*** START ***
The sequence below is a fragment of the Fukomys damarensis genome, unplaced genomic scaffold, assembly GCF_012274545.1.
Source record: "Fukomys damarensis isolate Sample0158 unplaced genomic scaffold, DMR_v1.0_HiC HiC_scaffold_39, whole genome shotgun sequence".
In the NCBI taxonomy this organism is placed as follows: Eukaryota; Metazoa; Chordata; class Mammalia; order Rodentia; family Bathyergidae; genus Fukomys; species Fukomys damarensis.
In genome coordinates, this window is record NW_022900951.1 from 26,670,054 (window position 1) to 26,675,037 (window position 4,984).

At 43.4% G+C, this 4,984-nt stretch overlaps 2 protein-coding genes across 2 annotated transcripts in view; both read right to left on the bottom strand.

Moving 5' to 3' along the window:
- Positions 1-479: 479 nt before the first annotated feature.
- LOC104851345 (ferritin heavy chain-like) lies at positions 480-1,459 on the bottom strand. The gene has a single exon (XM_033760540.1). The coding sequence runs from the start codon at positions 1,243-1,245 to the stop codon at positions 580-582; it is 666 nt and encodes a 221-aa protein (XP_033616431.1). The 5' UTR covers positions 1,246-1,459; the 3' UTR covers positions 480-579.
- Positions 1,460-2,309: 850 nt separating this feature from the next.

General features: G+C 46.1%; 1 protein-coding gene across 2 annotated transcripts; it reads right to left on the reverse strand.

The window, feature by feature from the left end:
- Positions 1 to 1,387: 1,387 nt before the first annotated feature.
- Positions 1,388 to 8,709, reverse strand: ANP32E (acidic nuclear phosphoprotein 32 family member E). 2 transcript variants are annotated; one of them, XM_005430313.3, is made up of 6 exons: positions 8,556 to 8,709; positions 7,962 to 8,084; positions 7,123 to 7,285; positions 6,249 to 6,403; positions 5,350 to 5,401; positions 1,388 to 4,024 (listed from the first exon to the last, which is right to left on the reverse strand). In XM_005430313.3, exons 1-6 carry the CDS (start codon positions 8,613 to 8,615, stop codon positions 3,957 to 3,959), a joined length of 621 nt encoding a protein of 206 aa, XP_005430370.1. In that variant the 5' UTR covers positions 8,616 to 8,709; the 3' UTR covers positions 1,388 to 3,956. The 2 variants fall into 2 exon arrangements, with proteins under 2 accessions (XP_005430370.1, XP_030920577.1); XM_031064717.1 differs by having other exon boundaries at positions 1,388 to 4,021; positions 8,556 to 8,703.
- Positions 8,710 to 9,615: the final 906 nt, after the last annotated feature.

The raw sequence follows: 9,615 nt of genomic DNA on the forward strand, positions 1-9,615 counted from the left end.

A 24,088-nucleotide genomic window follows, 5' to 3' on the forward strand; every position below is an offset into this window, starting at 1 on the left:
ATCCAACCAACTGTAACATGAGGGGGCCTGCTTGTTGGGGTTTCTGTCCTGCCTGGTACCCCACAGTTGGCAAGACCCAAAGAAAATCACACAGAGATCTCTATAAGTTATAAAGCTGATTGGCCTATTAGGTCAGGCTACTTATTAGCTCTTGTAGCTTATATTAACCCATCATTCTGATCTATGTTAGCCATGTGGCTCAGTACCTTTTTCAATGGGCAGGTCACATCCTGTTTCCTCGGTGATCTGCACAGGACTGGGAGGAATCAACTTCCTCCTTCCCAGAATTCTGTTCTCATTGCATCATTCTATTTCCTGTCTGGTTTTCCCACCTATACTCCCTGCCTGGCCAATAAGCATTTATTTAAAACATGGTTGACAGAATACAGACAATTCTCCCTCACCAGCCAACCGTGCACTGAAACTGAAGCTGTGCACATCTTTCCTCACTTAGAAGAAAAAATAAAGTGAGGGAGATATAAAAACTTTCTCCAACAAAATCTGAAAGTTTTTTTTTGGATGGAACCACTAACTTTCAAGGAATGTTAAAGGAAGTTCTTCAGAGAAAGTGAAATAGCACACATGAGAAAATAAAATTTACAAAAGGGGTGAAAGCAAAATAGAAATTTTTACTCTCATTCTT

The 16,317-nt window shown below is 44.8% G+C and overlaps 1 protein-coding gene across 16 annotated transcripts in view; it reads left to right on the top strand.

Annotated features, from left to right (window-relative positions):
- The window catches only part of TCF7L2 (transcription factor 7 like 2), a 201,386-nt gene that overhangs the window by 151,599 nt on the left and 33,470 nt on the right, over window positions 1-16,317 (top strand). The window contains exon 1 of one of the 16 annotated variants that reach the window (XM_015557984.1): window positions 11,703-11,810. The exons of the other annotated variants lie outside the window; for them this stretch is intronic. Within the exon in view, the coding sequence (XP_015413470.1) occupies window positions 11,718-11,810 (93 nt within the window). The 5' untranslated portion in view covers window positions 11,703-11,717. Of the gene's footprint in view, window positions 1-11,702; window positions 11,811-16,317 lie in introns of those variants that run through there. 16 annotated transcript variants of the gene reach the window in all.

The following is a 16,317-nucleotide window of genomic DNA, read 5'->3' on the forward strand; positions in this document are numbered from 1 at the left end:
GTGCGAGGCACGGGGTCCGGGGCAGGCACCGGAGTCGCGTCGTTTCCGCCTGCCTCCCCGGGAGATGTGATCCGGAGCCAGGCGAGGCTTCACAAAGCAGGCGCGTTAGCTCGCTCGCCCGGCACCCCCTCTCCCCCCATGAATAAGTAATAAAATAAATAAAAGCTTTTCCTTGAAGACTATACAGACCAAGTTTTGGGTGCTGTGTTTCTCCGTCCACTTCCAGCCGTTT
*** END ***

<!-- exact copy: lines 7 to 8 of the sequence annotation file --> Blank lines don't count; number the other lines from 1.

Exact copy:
- Positions 1-479: 479 nt before the first annotated feature.
- LOC104851345 (ferritin heavy chain-like) lies at positions 480-1,459 on the bottom strand. The gene has a single exon (XM_033760540.1). The coding sequence runs from the start codon at positions 1,243-1,245 to the stop codon at positions 580-582; it is 666 nt and encodes a 221-aa protein (XP_033616431.1). The 5' UTR covers positions 1,246-1,459; the 3' UTR covers positions 480-579.